No one could share any important news, thanks to the Carrows’ interference with the mail, but before long, even just a note in her mother’s handwriting, or that of one of her brothers, was enough to make Ginny stop worrying about them, even if only for a little while. She hadn’t had another detention since the first day, and hadn’t told anyone in her family what had been going on, deciding that they had enough to worry about. After the fiasco of their first day in Muggle Studies, Luna seemed to become especially determined to stop her from getting in trouble again, though this was rather difficult. They had begun to notice that it was much more common for a Ravenclaw, Hufflepuff, or Gryffindor to turn up in class with a minor, unexplained injury than it was for a Slytherin to do the same. This injustice alone was grating enough, but there was much more.
It turned out that Mudbloods and the Dangers they Pose to a Perfect Pure-Blood Society was the least of the material they were to be exposed to, and Ginny was having a hard time restraining herself from shouting at Alecto again. Her anger had bubbled dangerously close to the surface for the entire term, and without the outlets of Quidditch, writing to her parents, or even spending time with her friends, she had had no way to calm down. One afternoon in late October, Ginny sat with Luna in the library, working on a Transfiguration essay. Or, at least, Ginny was working (she had already spent a quarter of an hour grumbling about the opened letter she had received from her mother that morning). Luna had been frowning into space for nearly ten minutes.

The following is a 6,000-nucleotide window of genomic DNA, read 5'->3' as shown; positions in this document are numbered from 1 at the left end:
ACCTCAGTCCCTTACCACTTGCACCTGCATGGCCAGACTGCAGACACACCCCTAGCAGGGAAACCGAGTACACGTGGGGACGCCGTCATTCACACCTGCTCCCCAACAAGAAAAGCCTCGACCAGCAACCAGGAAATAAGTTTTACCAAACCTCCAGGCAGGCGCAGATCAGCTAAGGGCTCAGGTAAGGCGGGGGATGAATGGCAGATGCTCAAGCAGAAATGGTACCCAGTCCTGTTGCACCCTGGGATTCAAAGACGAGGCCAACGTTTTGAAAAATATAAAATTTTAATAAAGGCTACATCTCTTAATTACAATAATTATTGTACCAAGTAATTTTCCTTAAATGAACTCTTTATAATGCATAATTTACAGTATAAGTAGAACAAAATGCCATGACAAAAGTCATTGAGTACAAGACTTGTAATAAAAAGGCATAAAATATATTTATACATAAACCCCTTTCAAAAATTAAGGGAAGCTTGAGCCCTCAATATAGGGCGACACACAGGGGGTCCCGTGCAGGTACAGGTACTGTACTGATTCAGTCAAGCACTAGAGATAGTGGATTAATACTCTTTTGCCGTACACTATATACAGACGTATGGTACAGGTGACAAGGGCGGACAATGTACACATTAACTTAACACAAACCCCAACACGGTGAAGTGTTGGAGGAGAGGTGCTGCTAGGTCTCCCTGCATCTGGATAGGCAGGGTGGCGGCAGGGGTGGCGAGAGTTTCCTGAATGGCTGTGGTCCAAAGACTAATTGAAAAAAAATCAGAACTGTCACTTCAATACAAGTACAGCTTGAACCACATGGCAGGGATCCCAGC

“We need to find a better way than just word-of-mouth,” she whispered suddenly.
Ginny looked up. “A better way for what?”
“News,” Luna said. “By the time that the rumors about what’s happening out there finally reach us, they’re so overgrown that no one believes them. Then they stop talking. If they stop talking, then they stop listening, and then they stop believing the truth, and if that happens, then we might as well hand the school over to the Carrows.” As she spoke, a fevered, excited look began to build in her eyes.
Ginny blinked, a little taken aback. “Well…okay…so how do we circulate news without word-of-mouth, even when there is news to report?”
“Well, I was thinking about that,” Luna whispered excitedly. “What if we had a kind of newsletter? Something that we could put out ourselves?”
“Go on,” Ginny said, tilting her head to one side curiously.
“You’re an excellent writer,” said Luna. “You could write something that we could copy and hand out to everyone we know.”
Ginny frowned, rubbing her chin thoughtfully. “It’s an idea,” she agreed. “That could cause a lot of trouble for people, though. What if people started rumors about Dumbledore’s Army being back?”